- Installed a wooden sub-floor. It insulates you from the cold concrete, not to mention moisture that might seep through, and even feels softer than concrete.
- Framed the walls, complete with six or seven doors.
- Framed the soffits around air ducts and low-hanging plumbing.
- Ran electrical from the main box out to all rooms, for power outlets and lighting. Each room has a dedicated 15-amp circuit, including the network closet.
- Installed recessed lighting cans in the ceiling of the theater.
- Installed all power outlets and light switches, including a few complex combination switches (fun learning experience).
- Ran network cabling in the walls for my den and the theater, back to a central network closet under the stairs.
- Ran HDMI and audio cables in the walls for the theater, all back to the same network closet.
- Mounted two patch panels in the network closet, one for networking and HDMI, and one for audio.
- Setup a wheeled server rack in the network closet for all theater components, including an old-school VCR, DVD player, satellite TV system with DVR, PS3, 7-way surround sound receiver with built-in HDMI hub, Control-4 remote control system (primarily for the theater), and a network switch for the home network.
- Wired up all the components to the patch panels.
- Insulated the walls of the theater to buffer the sound of loud movies.
- Hung drywall on walls and soffits.
- Taped & mudded the drywall. We contracted that out. Neither of us is any good at it, we don't like doing it and don't really want to learn, and we want the place to look professionally done.
So, it's not like we didn't get very far. In fact we did a LOT of work over a period of about a year. And while not finished, both my den and the theater are fully functional.
The theater has dimming lights (just bare bulbs for now) connected to the Control-4 system, and we have a 65" 3D plasma TV mounted on the wall. We use the PS3 to watch 3D Blu-Ray movies, and we can also watch 3D shows on satellite TV. The surround speakers are positioned about the room and plugged into their wall sockets.
My den is wired for both telephone and network, and I use it to work from home two or three days a week.
With all of that said, you may be wondering what is left? To make a long story short, we have contractors coming in this week and next to finally finish this project:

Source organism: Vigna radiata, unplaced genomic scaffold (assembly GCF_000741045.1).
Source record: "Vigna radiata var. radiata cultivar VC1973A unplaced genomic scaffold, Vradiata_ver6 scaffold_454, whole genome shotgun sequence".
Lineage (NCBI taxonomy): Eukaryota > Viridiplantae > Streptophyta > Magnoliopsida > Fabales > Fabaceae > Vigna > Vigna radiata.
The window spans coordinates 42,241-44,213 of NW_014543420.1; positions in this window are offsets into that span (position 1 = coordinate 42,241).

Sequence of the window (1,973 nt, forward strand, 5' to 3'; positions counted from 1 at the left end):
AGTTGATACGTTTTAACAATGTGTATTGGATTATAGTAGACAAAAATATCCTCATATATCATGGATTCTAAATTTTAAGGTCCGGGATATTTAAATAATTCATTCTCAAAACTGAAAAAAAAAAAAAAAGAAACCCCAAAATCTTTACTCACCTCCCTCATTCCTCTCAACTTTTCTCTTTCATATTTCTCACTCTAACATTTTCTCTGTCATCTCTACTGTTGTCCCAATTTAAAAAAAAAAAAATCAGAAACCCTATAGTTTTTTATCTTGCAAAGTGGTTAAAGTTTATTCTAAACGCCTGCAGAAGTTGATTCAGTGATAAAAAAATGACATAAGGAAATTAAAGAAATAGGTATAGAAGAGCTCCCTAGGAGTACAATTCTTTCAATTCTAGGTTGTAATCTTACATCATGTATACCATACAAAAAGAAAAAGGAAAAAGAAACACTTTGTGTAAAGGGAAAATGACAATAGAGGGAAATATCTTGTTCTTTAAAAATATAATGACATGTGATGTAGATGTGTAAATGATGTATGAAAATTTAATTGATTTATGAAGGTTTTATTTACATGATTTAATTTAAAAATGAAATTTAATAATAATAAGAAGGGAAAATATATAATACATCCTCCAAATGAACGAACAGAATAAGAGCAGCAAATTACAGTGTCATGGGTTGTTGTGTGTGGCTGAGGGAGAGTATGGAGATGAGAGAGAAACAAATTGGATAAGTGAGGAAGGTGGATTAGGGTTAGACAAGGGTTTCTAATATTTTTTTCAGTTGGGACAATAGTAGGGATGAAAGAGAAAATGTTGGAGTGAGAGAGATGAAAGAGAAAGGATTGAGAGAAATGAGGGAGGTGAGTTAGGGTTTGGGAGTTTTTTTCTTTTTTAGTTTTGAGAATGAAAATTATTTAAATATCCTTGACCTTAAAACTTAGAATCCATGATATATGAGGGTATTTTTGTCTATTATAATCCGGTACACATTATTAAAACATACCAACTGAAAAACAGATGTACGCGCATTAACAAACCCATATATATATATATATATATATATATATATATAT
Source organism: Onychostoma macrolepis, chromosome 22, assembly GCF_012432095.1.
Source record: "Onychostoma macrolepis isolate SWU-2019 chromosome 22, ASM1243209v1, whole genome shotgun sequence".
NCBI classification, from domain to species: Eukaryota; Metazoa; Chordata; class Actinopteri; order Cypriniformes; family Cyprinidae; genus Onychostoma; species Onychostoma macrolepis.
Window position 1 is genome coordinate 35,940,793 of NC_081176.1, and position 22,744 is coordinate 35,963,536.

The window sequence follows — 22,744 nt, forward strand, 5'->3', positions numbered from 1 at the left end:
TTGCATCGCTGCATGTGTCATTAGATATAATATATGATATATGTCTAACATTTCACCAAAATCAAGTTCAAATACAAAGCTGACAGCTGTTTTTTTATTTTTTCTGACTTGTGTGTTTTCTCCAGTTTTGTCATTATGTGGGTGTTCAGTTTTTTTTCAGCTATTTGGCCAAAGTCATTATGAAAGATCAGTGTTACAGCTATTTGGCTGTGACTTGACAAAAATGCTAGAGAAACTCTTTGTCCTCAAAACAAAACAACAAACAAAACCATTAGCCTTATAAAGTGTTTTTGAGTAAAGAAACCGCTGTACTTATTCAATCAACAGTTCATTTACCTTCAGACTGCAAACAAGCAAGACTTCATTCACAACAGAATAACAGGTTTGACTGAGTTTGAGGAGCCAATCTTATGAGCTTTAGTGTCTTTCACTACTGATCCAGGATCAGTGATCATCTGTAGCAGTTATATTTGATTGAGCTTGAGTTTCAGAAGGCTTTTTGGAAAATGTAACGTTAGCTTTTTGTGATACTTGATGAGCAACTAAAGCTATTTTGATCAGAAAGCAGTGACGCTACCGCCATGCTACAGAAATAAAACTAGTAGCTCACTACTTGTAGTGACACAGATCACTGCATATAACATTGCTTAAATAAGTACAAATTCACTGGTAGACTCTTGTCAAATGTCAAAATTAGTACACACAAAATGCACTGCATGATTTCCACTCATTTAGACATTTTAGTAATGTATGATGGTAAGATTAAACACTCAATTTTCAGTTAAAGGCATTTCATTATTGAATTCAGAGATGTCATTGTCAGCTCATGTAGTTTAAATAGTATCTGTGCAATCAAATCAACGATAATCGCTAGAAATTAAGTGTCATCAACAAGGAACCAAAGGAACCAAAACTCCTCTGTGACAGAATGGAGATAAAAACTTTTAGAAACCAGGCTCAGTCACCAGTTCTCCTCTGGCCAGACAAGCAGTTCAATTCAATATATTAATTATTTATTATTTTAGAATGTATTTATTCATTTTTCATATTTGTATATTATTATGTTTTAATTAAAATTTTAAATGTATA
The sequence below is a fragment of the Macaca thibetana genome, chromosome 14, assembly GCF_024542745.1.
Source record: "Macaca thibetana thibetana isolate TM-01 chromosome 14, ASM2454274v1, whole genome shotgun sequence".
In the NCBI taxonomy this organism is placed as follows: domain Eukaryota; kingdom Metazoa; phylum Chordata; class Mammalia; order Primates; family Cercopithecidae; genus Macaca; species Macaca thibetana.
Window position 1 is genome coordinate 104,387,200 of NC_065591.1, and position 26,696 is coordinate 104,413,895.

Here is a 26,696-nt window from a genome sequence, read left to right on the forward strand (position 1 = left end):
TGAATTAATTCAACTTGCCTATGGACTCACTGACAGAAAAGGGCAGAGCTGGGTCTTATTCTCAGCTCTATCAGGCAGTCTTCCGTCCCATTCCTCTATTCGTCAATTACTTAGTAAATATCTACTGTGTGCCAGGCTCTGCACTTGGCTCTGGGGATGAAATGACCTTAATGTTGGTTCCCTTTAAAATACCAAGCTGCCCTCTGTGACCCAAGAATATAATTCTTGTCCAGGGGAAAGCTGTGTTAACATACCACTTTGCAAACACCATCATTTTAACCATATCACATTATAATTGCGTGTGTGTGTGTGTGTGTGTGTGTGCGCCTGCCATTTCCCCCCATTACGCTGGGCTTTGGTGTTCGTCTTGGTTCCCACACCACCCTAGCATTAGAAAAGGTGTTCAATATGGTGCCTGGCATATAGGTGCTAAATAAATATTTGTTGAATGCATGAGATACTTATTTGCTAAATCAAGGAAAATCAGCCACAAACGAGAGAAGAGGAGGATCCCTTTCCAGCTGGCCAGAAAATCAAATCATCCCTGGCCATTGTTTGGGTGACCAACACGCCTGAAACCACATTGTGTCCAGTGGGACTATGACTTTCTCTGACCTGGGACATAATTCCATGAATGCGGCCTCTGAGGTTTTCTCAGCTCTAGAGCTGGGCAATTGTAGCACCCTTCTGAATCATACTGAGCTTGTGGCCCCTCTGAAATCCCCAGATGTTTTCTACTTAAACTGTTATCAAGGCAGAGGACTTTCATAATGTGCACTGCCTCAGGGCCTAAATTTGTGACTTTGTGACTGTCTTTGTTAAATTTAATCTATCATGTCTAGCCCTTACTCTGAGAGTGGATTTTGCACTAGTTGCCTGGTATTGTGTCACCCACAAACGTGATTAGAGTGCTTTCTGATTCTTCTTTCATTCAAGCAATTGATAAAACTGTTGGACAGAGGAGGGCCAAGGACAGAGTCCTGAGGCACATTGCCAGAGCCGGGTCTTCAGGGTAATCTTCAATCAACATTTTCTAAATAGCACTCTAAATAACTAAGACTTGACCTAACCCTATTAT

- Install suspended ceilings in all rooms plus the hallway.
- Complete the installation of recessed lighting in the theater, along with the ceiling.
- Install doors on all rooms.
- Install trim around door frames, windows, and baseboards.
- Complete the flooring: install carpet in most rooms, but the Geekwif's gardening room and the hallway near the walk-out will get vinyl. The stairs will also get carpet.
This is a fairly short list, but it's all stuff that will make the place truly finished, and usable for guests as well as just me and my wif. And these finishing tasks are of course the ones that really show when they aren't done "right". We want it all to look professional, so we hired... professionals.
And after all this work is done, we will want to purchase some new furniture. We have a few essentials to start using the rooms right away, but it will be nice to have a real desk in my den rather than just a table, and real theater seating in the theater rather than a couple of cheap folding chairs. All in good time.
For now, I'm taking a few days off from work in order to be available for the contractors, as well as do some of my own little projects and honey-do items over the next few days. Not to mention working on my Ren Fest armor, as I had mentioned previously. Pics have been taken of the work in process, and will likely go up in a post later this week.
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